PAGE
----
The desirable distribution of three major nutrients intake to prevent hypertension is not established. This study is to clarify the relationship between the prevalence of hypertension and the rate of intake of three major nutrients. This is a large-scale cross-sectional study. We analyzed Japanese subjects who had their annual medical examination at St Luke’s International Hospital, Tokyo from January 2004 to June 2010. The amount of three major nutrients and salt intake were checked by a questionnaire method, and this study clarified the relationship between the prevalence of hypertension and the rate of three major nutrients with adjustment for age, sex, body mass index (BMI), smoking, dyslipidemia, diabetes mellitus, hyperuricemia, and salt intake. We analyzed 89,851 subjects. Of those, the number of hypertensive subjects was 13,926 (15.5%). The hypertensive group had significantly higher rate of calories from protein (19.7% vs. 19.4%, P < 0.001) but lower rate of calories from fat (16.1% vs. 16.4%, P < 0.001) than that in the non-hypertensive group. The rate of calories from carbohydrate was almost the same between the two groups (64.2% vs. 64.2%). After multiple adjustments, high rate of calories from protein was associated with high prevalence of hypertension (odds ratio: 1.011, 95% confidence interval (CI), 1.005–1.017), as well as aging, male, high BMI, smoking habits, dyslipidemia, diabetes mellitus, and hyperuricemia. High rate of calories from protein could be associated with high risk of hypertension. Therefore, protein-restricted diet may have a favorable effect in preventing hypertension and cardiovascular diseases.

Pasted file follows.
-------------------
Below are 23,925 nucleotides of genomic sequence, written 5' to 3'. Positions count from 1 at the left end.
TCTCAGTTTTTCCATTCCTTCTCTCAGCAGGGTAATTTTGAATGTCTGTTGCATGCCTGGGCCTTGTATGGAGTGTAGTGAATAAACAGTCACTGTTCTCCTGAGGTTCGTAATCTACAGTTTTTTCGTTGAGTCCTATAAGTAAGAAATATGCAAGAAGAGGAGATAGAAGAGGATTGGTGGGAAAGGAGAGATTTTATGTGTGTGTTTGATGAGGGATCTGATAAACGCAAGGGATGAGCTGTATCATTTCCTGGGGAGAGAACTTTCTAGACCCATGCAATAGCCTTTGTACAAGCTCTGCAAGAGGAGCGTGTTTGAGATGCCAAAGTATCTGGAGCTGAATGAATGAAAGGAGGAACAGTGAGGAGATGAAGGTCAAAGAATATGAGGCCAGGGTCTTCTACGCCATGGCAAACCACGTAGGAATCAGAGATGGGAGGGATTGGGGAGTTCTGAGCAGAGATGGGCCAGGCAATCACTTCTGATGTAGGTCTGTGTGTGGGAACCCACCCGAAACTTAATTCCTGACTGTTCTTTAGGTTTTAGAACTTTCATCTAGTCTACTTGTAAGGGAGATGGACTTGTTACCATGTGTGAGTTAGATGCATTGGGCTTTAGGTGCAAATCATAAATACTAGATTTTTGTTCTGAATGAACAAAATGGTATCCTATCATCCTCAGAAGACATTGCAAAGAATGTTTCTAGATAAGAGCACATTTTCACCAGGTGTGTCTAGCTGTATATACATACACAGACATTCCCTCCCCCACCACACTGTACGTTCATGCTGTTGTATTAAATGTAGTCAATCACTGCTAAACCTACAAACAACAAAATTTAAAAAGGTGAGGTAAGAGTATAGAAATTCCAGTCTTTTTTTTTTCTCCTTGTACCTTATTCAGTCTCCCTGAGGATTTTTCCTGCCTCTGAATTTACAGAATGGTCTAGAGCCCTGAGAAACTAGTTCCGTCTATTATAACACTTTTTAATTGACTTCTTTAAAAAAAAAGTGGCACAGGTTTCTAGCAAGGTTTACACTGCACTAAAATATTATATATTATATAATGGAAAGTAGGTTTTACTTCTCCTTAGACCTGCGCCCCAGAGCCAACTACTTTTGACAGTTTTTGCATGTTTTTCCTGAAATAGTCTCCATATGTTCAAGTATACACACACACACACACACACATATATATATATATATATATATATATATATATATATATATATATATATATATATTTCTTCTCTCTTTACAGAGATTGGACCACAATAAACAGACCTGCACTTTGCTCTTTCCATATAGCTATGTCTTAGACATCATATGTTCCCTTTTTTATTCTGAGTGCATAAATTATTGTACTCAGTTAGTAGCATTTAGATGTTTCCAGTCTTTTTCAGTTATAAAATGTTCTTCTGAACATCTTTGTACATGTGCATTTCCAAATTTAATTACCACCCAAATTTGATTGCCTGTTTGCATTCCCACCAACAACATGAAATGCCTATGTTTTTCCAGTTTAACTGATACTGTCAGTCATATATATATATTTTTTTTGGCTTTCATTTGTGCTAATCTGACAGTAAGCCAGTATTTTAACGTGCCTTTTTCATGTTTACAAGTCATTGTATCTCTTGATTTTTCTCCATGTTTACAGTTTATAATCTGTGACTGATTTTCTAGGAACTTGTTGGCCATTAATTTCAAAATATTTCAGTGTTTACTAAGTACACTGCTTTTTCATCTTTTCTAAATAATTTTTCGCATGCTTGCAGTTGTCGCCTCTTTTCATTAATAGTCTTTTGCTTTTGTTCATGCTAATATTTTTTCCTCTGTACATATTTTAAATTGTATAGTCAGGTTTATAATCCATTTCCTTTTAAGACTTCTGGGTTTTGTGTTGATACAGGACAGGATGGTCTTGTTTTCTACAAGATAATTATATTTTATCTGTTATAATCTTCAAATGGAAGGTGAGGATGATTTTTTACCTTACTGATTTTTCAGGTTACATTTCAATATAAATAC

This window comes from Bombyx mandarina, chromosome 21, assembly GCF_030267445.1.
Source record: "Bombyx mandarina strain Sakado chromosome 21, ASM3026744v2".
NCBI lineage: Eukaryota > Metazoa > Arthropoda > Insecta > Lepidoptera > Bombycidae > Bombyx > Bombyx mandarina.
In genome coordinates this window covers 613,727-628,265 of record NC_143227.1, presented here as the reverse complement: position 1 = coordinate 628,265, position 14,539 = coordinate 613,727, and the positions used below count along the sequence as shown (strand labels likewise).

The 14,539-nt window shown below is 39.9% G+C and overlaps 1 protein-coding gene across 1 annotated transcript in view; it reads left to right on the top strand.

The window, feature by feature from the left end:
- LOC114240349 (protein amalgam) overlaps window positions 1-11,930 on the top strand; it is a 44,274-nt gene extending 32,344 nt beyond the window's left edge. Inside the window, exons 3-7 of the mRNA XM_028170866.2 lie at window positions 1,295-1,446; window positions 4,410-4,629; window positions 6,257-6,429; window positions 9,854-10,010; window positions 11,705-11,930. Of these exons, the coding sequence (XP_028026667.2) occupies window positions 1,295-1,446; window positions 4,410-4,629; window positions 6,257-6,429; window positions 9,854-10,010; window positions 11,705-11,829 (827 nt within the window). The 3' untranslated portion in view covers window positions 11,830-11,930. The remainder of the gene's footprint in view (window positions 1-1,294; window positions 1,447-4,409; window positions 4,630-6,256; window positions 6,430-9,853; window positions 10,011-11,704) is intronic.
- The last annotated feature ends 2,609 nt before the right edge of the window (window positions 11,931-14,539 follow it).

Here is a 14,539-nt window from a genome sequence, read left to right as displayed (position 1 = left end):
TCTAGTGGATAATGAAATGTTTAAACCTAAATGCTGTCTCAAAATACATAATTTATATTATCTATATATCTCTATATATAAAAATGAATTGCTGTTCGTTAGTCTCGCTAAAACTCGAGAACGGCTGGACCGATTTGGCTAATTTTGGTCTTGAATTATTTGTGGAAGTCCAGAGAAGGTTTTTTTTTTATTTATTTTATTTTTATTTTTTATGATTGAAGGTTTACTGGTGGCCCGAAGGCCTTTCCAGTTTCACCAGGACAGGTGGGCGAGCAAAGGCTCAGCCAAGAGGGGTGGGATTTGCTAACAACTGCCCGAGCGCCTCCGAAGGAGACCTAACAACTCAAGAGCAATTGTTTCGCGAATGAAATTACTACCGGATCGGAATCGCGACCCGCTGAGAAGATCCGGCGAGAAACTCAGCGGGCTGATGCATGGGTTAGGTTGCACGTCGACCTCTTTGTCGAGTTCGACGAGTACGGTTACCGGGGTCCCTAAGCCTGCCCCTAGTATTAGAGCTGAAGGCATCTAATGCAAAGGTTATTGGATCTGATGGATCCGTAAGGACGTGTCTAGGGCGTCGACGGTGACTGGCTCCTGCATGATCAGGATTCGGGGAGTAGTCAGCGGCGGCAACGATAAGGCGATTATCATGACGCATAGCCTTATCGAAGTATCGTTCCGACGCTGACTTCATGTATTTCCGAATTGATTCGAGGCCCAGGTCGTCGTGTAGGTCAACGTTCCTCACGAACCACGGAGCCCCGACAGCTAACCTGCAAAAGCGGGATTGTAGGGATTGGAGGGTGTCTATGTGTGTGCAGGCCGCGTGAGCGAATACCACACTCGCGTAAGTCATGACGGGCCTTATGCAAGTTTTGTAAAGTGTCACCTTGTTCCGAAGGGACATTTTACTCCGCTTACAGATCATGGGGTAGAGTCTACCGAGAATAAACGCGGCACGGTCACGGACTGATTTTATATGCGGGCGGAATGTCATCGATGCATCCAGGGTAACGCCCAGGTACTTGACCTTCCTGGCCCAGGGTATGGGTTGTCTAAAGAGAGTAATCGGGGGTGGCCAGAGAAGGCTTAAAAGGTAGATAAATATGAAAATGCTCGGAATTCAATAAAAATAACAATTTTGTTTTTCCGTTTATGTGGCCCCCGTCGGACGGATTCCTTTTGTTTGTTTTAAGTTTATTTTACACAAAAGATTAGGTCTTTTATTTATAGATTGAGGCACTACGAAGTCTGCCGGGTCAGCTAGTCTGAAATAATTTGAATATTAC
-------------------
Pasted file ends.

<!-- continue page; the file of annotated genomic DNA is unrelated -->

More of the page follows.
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We thank all staff in Center for Preventive Medicine, St Luke’s International Hospital, for assistance with data collection. Dr Kuwabara reports the grant for studying abroad from Federation of National Public Service Personnel Mutual Aid Association in Japan.